Reviewing the Reviews: 1.5-2 stars for OUATIMD

19 Aug,2013

By Deepa Gahlot

 

Director: Milan Luthria

Starring: Akshay Kumar, Imran Khan, Sonakshi Sinha

 

At least the Mumbai is spelt correctly this time, even if the ‘a’ becomes ‘ay’. Numerlogical predictions, probably. The sequel to Once Upon A Time in Mumbaai and Milan Luthria gets a battering this time, not just for glorifying a gangster to absurd heights, but for its weak plotting and overwrought dialogue.

 

Akshay Kumar gets way because he plays the don with the required swagger, but Imran Khan is not made to play a Dongri boy-he can’t get rid of his urbane personality.

 

The film got 1.5 to 2.5 stars, with the Times of India coming up with the expected 3.5. Even Taran Adarsh’s generous count stopped at 2.5.

 

Karan Anshuman of the Mumbai Mirror commented, “The Milan Luthria/Rajat Arora director-writer combo is back; this time with an even more baffling titled film: Once Upon Ay Time in Mumbai Dobaara. Stare at that for a moment and see if it makes sense on its own and then in context with the film. If it ain’t broken, don’t fix it. This mantra is entirely understandable from a producer’s point-ofview, but one wonders how many identical looking films can a creative mind keep cranking out. Unlike in Hollywood, where a franchise is usually handed over to another director while the original creator moves on, our filmmakers are content repeating themselves for most part.”

 

Rajeev Masand of IBNLive slaughtered it. “This disappointing sequel to 2010’s Ajay Devgan-Emran Hashmi starrer is constructed around the premise of a love triangle…the laziest love triangle you could possibly imagine. Shoaib (Akshay Kumar) is a mob boss. Aslam (Imran Khan) is his loyal protégé. Both men develop feelings for struggling actress Jasmine (Sonakshi Sinha), who is close to Shoaib and Aslam. But Jasmin doesn’t know that Shoaib is a don, or that Aslam works for him, or even that Shoaib has designs on her. Shoaib and Aslam, meanwhile, are unaware that they’re both in love with the same girl. That’s way too many clueless people in one film!”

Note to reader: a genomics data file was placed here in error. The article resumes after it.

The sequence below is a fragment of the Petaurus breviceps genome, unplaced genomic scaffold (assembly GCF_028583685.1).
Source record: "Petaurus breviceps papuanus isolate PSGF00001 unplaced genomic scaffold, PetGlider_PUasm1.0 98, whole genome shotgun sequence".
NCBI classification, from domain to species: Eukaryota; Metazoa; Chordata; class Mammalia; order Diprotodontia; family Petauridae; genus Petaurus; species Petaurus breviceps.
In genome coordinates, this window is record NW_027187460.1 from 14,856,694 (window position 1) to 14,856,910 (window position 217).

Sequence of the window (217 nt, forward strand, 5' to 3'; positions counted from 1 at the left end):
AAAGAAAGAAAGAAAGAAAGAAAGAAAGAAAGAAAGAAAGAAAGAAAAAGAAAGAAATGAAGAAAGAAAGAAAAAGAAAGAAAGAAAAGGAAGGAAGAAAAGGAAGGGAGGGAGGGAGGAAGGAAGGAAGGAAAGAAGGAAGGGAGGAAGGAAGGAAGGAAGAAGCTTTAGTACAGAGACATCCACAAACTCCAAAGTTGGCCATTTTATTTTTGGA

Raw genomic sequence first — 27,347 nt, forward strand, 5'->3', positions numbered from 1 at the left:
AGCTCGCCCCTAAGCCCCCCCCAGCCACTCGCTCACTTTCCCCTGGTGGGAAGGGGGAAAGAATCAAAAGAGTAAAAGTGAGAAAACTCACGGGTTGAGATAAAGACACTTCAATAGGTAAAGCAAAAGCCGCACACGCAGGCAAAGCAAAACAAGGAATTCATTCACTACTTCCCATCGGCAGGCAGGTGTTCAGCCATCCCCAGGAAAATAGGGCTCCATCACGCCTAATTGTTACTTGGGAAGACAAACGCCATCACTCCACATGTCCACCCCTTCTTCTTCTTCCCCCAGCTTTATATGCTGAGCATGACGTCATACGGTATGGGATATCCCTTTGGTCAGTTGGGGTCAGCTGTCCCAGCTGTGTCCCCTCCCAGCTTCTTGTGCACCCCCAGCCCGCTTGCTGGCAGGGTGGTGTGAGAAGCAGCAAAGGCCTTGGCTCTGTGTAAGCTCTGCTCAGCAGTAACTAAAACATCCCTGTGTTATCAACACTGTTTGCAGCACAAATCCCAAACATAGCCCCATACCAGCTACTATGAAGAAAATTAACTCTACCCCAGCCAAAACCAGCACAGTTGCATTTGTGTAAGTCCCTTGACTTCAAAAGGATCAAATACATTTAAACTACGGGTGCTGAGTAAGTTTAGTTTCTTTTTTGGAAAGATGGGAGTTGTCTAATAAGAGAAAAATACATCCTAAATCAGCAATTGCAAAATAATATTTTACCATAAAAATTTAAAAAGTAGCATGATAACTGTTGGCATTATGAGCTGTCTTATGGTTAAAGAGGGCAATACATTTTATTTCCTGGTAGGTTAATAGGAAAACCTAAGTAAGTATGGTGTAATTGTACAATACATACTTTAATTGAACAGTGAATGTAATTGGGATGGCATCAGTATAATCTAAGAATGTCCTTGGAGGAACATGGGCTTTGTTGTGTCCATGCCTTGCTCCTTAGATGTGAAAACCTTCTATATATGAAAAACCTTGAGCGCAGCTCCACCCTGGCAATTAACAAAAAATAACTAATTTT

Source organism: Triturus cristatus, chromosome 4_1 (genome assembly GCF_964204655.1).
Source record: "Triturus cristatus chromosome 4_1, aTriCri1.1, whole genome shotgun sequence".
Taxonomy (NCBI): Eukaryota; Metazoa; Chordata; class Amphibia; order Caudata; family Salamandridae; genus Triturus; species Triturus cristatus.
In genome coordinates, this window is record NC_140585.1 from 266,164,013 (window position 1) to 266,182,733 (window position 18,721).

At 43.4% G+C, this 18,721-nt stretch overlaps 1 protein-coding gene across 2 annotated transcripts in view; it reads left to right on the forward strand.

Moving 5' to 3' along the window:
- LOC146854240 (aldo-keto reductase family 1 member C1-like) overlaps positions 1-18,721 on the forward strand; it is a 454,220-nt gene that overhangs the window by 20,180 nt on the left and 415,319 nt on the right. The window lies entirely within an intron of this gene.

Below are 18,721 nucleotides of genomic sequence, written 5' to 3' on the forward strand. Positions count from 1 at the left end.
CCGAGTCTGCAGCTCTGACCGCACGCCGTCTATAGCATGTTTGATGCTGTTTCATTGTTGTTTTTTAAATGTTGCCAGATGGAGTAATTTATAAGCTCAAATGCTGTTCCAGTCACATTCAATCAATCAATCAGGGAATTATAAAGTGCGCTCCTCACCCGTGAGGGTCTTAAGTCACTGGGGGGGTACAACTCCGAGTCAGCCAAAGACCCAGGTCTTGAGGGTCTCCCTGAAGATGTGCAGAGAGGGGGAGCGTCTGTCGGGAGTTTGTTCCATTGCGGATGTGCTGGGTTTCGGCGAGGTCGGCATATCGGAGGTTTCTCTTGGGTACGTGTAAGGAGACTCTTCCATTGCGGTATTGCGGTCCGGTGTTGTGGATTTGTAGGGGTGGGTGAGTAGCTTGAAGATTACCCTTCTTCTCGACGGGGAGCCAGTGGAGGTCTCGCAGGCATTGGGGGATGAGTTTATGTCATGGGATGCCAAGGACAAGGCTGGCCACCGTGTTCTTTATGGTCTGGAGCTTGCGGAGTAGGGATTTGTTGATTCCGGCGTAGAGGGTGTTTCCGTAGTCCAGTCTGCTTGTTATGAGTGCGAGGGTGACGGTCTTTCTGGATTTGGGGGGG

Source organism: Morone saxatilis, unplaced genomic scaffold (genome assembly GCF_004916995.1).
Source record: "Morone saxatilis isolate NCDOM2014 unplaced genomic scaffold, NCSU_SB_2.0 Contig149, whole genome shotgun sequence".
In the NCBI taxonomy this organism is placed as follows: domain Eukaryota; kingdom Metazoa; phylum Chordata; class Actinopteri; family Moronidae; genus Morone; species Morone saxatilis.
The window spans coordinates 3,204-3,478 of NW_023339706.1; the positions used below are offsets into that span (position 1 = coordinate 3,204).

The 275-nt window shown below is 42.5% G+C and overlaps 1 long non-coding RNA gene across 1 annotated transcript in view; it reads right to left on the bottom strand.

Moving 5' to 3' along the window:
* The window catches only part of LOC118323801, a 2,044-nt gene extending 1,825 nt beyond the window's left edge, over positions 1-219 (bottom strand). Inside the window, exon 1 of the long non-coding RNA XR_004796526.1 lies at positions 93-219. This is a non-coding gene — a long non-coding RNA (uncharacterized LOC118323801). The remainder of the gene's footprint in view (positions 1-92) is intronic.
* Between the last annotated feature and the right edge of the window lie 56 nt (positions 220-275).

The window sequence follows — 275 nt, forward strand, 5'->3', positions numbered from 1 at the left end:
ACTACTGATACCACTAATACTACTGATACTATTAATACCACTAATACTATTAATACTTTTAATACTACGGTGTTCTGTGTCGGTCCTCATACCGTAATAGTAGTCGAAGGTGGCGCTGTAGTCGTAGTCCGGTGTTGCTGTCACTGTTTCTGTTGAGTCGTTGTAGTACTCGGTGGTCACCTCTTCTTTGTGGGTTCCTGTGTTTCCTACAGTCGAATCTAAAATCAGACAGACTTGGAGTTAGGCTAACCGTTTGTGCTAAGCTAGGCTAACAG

Aniruddha Guha of Time Out was not kind either. “The sequel to the awkwardly spelt but rather enjoyable Once Upon a Time in Mumbaai was initially called Once Upon a Time in Mumbaai Again, before the “Again” was replaced with “Dobaara”. A closer look at the film’s poster will reveal that a “y” has been added to the “a” lately, and the name currently stands at Once Upon ay Time in Mumbai Dobaara. You could brandish a dictionary in revolt, or hold that Wren & Martin close to your chest and weep, but the idiotic title makes complete sense once you’ve watched the film. If anything, it reflects the mindset of its makers perfectly. The sequel’s a confused, botched-up attempt at reworking the formula of the first film, one that hurtles from point A to B without any sort of focus. The title is its least unintelligent feature.”